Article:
The day after Energy Secretary Steven Chu took responsibility for backing the failed solar energy company Solyndra, a member of the House committee investigating the half billion dollar federal loan failure said there is a lot of digging left to do in the case.
“I don’t know where it ends,” said Rep. Adam Kinzinger, R-Illinois on ABC’s political talk show “Top Line.” ”I know we have a lot of work to do. We have a lot of research left to do. I commend the secretary for coming in front of the committee. But look, what it comes down to is the really basic fact that $535 million was given to Solyndra despite multiple warnings along the track that Solyndra was in bad financial shape.”
Kinzinger expressed frustration that Chu would not tell the committee if any other companies receiving loans through the Department of Energy are in danger of failing like Solyndra.
“So the scary thing to me is how many more loans out there – how much more tax payer money is there that potentially could fall to bankruptcy? And that’s a pretty scary proposition.”
Kinzinger said he wouldn’t expect the Energy Secretary to publicly identify the companies – that could put a struggling company out of business. But he is concerned that more taxpayer money is at stake.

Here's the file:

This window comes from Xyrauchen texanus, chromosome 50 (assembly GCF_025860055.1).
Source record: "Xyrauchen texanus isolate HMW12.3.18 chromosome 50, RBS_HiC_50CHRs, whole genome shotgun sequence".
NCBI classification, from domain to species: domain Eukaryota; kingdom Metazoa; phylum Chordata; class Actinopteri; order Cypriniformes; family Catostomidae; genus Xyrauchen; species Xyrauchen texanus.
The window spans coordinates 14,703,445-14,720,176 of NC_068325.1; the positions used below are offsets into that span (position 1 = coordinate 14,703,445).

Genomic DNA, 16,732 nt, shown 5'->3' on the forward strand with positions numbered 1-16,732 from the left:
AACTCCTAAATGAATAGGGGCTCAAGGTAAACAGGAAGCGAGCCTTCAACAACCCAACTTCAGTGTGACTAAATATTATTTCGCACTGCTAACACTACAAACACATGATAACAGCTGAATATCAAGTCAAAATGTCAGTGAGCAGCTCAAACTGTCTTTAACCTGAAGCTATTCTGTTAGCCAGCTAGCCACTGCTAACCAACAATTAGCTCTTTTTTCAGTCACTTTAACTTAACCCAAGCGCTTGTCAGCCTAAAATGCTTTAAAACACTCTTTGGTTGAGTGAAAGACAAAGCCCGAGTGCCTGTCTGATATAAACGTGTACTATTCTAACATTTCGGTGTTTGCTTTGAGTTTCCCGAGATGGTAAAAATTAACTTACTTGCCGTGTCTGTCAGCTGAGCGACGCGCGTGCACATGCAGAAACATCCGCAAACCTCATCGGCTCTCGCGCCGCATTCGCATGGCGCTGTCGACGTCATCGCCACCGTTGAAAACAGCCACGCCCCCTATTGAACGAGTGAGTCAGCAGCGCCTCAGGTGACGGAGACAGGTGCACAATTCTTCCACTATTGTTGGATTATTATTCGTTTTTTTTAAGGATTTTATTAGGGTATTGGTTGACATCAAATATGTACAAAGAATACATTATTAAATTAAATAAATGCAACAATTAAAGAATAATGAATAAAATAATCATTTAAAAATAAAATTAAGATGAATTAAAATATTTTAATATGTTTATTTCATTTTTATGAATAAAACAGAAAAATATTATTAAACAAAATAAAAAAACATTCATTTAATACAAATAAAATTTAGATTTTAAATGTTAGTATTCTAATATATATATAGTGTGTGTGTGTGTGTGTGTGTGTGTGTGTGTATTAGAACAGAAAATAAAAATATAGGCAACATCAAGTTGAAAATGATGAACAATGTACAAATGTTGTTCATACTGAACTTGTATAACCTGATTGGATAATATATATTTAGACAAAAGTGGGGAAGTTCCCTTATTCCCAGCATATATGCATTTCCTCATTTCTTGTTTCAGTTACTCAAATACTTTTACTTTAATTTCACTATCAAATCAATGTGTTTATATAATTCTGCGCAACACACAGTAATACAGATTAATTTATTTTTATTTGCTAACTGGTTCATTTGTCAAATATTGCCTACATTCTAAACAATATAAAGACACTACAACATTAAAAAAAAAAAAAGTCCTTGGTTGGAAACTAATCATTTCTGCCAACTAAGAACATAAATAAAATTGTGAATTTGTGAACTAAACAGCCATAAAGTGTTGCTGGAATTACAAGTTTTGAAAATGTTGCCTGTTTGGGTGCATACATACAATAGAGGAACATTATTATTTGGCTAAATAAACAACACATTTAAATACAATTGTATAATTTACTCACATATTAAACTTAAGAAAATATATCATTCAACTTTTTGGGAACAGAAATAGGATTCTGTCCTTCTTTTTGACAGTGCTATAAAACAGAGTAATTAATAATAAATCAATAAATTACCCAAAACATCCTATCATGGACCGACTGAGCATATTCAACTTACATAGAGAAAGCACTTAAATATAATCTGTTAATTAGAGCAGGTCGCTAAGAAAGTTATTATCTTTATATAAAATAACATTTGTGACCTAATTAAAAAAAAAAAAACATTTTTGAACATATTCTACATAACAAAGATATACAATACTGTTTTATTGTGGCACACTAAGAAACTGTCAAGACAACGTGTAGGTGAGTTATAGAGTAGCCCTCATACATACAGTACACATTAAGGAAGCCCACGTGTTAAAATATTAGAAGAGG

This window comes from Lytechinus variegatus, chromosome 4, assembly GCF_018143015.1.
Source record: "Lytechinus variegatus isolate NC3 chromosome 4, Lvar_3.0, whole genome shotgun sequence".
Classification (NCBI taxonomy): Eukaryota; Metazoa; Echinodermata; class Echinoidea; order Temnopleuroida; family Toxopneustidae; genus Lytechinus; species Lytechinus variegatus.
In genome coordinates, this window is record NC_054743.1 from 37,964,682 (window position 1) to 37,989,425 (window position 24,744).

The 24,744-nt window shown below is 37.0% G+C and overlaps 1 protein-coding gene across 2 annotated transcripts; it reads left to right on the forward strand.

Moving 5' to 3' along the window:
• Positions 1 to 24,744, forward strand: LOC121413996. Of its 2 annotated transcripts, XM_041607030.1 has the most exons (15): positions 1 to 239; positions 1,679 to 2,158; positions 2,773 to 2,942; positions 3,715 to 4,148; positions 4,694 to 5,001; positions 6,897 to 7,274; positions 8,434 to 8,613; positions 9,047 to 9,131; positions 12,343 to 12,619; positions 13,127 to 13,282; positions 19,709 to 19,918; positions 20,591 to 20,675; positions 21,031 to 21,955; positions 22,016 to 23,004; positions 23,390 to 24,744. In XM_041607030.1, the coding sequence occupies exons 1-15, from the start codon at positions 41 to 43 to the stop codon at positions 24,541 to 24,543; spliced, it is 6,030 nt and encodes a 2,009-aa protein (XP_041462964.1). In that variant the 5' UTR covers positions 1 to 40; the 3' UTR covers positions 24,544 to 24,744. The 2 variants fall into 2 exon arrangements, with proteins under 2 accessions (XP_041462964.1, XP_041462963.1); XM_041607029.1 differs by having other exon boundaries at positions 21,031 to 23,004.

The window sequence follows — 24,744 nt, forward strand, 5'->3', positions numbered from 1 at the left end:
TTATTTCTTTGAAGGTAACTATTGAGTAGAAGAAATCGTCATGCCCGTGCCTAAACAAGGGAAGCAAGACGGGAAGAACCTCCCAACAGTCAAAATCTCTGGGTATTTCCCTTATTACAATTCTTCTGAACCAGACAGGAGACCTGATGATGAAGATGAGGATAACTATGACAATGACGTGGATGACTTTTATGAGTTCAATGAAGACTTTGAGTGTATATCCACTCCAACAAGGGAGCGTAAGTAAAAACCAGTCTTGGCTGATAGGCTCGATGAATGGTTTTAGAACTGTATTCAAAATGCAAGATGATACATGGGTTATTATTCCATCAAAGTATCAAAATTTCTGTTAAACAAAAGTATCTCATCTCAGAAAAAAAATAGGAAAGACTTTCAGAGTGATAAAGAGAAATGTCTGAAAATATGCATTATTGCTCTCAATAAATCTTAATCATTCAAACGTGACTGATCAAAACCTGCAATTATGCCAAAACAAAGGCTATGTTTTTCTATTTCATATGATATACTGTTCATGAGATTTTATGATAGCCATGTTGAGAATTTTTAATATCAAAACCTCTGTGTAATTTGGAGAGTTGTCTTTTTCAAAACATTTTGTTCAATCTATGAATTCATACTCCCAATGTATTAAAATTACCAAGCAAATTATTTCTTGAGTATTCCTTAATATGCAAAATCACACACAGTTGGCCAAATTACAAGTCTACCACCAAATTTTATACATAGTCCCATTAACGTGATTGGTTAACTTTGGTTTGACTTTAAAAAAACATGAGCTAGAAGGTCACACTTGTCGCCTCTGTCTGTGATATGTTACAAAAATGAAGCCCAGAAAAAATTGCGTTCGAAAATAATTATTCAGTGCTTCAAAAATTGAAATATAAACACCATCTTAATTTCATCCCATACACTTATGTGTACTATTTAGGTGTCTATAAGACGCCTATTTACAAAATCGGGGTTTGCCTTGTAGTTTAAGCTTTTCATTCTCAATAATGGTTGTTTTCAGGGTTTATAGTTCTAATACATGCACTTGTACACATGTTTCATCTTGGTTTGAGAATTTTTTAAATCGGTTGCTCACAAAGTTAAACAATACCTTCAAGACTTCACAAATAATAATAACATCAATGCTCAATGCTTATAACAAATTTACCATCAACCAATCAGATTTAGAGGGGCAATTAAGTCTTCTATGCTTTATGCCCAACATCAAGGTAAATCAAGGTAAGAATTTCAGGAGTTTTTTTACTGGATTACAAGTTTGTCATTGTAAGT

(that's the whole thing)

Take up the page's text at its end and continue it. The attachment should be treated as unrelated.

“I think we have a right to know the answer to this question, and you know again and beyond that the secretary said, ‘Hey, with hindsight basically probably wouldn’t have done this again, but I’m refusing to apologize – that’s just the risk of doing business.’ That’s a lot of money to just risk doing business with.”
Kinzinger also weighed in on the bipartisan “supercommittee” charged with finding a deficit reduction plan. The deadline for the supercommittee is next week before Thanksgiving and there is no concrete proposal on the table.
“I think until we have a final product it’s not worth necessarily talking about what ifs,” said Kinzinger, who would not take a position on whether he would vote to raise revenue – taxes – in order to deal with the deficit and debt. Some Republicans on the committee have suggested they could support between $300 billion and $400 billion in increased revenue.
“When you talk about whole-sale tax increases, there’s not a single economists that will argue in a bad economy you need to raise taxes on people. There may be one or two but the vast majority don’t. I want to see a final product,” he said.
Kinzinger said Republicans have worked in good faith on the committee and argued they have done more with Democrats – an assertion that would likely be disputed by Democrats. Americans generally, said Kinzinger, are “going to be screaming” if the two sides can’t come together.
“I’ve seen from our side that we’ve come to the table again and again and done things that have been difficult t do. I want to see that kind of cooperation on the other side, because the American people are gonna be screaming if we can’t even work this thing out. So we have got to come to a final package. You know, look, I commend the folks on the supercommittee to please work through the weekend and come up with something because the American people need it. We need it as a nation,” he said.
If there is no deal through the supercommittee, the government will have to enact more than a trillion in across-the-board cuts, including on social programs and defense spending. That process of automatic cuts, known as “sequestration,” said Kinzinger, would be “devastating” to the military.